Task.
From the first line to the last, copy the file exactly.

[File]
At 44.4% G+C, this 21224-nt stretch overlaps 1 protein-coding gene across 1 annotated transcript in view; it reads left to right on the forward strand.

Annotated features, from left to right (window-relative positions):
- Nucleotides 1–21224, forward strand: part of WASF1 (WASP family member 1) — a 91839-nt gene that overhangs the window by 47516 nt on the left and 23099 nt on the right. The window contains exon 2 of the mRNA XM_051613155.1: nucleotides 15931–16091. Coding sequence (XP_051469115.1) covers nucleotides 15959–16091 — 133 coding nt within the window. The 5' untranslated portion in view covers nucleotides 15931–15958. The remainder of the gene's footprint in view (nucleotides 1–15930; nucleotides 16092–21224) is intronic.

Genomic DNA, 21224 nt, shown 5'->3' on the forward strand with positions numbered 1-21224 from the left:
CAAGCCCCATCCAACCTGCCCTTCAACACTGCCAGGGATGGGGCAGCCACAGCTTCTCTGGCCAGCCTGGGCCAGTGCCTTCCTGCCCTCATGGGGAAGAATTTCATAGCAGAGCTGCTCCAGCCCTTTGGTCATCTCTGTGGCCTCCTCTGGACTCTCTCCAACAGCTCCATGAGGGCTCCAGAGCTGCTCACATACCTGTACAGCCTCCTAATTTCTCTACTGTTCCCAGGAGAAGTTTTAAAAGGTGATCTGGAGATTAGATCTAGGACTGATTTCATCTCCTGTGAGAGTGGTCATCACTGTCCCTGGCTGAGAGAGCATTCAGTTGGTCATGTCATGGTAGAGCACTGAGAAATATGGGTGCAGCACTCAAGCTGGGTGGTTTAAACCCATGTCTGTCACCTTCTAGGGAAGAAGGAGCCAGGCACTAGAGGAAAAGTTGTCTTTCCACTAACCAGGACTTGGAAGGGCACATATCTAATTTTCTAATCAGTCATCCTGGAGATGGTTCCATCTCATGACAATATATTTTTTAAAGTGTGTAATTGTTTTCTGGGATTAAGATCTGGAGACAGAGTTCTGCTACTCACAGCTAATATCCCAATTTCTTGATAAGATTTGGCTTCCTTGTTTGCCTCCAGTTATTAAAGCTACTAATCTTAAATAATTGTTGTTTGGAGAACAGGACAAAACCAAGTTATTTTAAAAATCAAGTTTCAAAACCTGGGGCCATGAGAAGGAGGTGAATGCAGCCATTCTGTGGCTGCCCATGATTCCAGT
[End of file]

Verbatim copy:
At 44.4% G+C, this 21224-nt stretch overlaps 1 protein-coding gene across 1 annotated transcript in view; it reads left to right on the forward strand.

Annotated features, from left to right (window-relative positions):
- Nucleotides 1–21224, forward strand: part of WASF1 (WASP family member 1) — a 91839-nt gene that overhangs the window by 47516 nt on the left and 23099 nt on the right. The window contains exon 2 of the mRNA XM_051613155.1: nucleotides 15931–16091. Coding sequence (XP_051469115.1) covers nucleotides 15959–16091 — 133 coding nt within the window. The 5' untranslated portion in view covers nucleotides 15931–15958. The remainder of the gene's footprint in view (nucleotides 1–15930; nucleotides 16092–21224) is intronic.

Genomic DNA, 21224 nt, shown 5'->3' on the forward strand with positions numbered 1-21224 from the left:
CAAGCCCCATCCAACCTGCCCTTCAACACTGCCAGGGATGGGGCAGCCACAGCTTCTCTGGCCAGCCTGGGCCAGTGCCTTCCTGCCCTCATGGGGAAGAATTTCATAGCAGAGCTGCTCCAGCCCTTTGGTCATCTCTGTGGCCTCCTCTGGACTCTCTCCAACAGCTCCATGAGGGCTCCAGAGCTGCTCACATACCTGTACAGCCTCCTAATTTCTCTACTGTTCCCAGGAGAAGTTTTAAAAGGTGATCTGGAGATTAGATCTAGGACTGATTTCATCTCCTGTGAGAGTGGTCATCACTGTCCCTGGCTGAGAGAGCATTCAGTTGGTCATGTCATGGTAGAGCACTGAGAAATATGGGTGCAGCACTCAAGCTGGGTGGTTTAAACCCATGTCTGTCACCTTCTAGGGAAGAAGGAGCCAGGCACTAGAGGAAAAGTTGTCTTTCCACTAACCAGGACTTGGAAGGGCACATATCTAATTTTCTAATCAGTCATCCTGGAGATGGTTCCATCTCATGACAATATATTTTTTAAAGTGTGTAATTGTTTTCTGGGATTAAGATCTGGAGACAGAGTTCTGCTACTCACAGCTAATATCCCAATTTCTTGATAAGATTTGGCTTCCTTGTTTGCCTCCAGTTATTAAAGCTACTAATCTTAAATAATTGTTGTTTGGAGAACAGGACAAAACCAAGTTATTTTAAAAATCAAGTTTCAAAACCTGGGGCCATGAGAAGGAGGTGAATGCAGCCATTCTGTGGCTGCCCATGATTCCAGT